The Note: It's a Mad, Mad, Mad, Mad World

The Wall Street Journal offers a useful look at how Bush and Kerry's statements stack up against the actual job numbers.

The story points out that economists say it is "misleading" when Bush points to a low unemployment rate of 5.4 percent because "the work force has gotten smaller as discouraged workers give up finding new jobs."

"The labor-force participation rate is near a 15-year low point; in September, it fell slightly to 65.9% — down from a high of 67.3% and around the same level for the last year. In fact, if the participation rate had held at the higher level, the unemployment rate would be closer to 7.2%, according to ISI Group's Tom Gallagher."

Kerry is chided for overstating the job loss numbers by leaving out the growth of public sector jobs.

Knight Ridder's James Kuhnhenn does a preemptive fact check. MORE

ABC News Vote 2004: the Tempest in Tempe: op-eds and editorials:

The Washington Post ed board weighs in on what they would like asked in tonight's debate. LINK

Robert Samuelson says the poverty issue that needs to be debated is immigration. LINK

Harold Meyerson on labels that don't stick. LINK

The New York Times op-ed page once again offers up questions for Bush: LINK and questions for Kerry: LINK

ABC News Vote 2004: the Tempest in Tempe: go (____________________) baseball team!:

Of course, the Boston Globe has a Sox v. debate viewership story. Donovan Slack points out the dilemma for the Kerry/Sox constituents: "There may never be a starker choice in a city with two equally fundamental obsessions, politics and baseball." LINK

Just look at the decisions these Bostonians have to make: "'God is a Red Sox fan,' Sister Carolyn Darr, the superior of the Episcopal religious order, said about the difficulty of weighing the merits of each. 'But I think he's a Kerry fan, too.'"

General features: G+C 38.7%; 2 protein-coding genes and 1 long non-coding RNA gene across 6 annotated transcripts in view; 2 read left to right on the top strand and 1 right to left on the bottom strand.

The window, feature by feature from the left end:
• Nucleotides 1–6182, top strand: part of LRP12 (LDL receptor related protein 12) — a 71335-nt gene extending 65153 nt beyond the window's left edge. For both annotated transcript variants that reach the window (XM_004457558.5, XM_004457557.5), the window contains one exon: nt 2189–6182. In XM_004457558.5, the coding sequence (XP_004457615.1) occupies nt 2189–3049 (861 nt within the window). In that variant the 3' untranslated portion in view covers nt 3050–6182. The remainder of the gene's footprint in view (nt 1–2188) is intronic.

The Note wonders how much the Senator from Massachusetts would rather be watching the Sox tonight, and what the ratings will be.

ABC News Vote 2004: Bush vs. Kerry:

You can almost taste the impending negative tone in the air … or is it already here? Anne Kornblut of the Boston Globe looks at the step-up in attacks as election day grows near. LINK

She has a lot on the President's rhetoric, and tucks the battleground state list in at the end. Anne is, simply put, a superstar of the cycle.

The Chicago Tribune's Zeleny and McCormick have an absolute must-read over the battle for the Midwest, including some polling numbers. LINK

The Washington Post's David Broder counsels that it is time for Bush and Kerry to level with the public and admit that there is no free lunch — neither in Iraq or with regard to the imbalance between federal spending and revenue. LINK

The New York Times' Robert Pear assesses the costs of the domestic plans — particularly tax cuts and health care — proposed by Bush and Kerry, and runs the numbers estimated by the Concord Coalition, concluding that the President would cut more taxes and introduce fewer spending programs. LINK

The Wall Street Journal's Jeffrey Zaslow writes that undecided voters are hardly unhappy about the attention being lavished on them.

Rockin' John Harwood of Dow Jones tries to figure out whether or not the "bandwagon effect" of outside groups and rock stars will make any difference on Nov. 2. Could New Jersey be the Republicans' secret weapon? The October surprise, if you will? The Boston Globe's Robertson explores the idea. LINK

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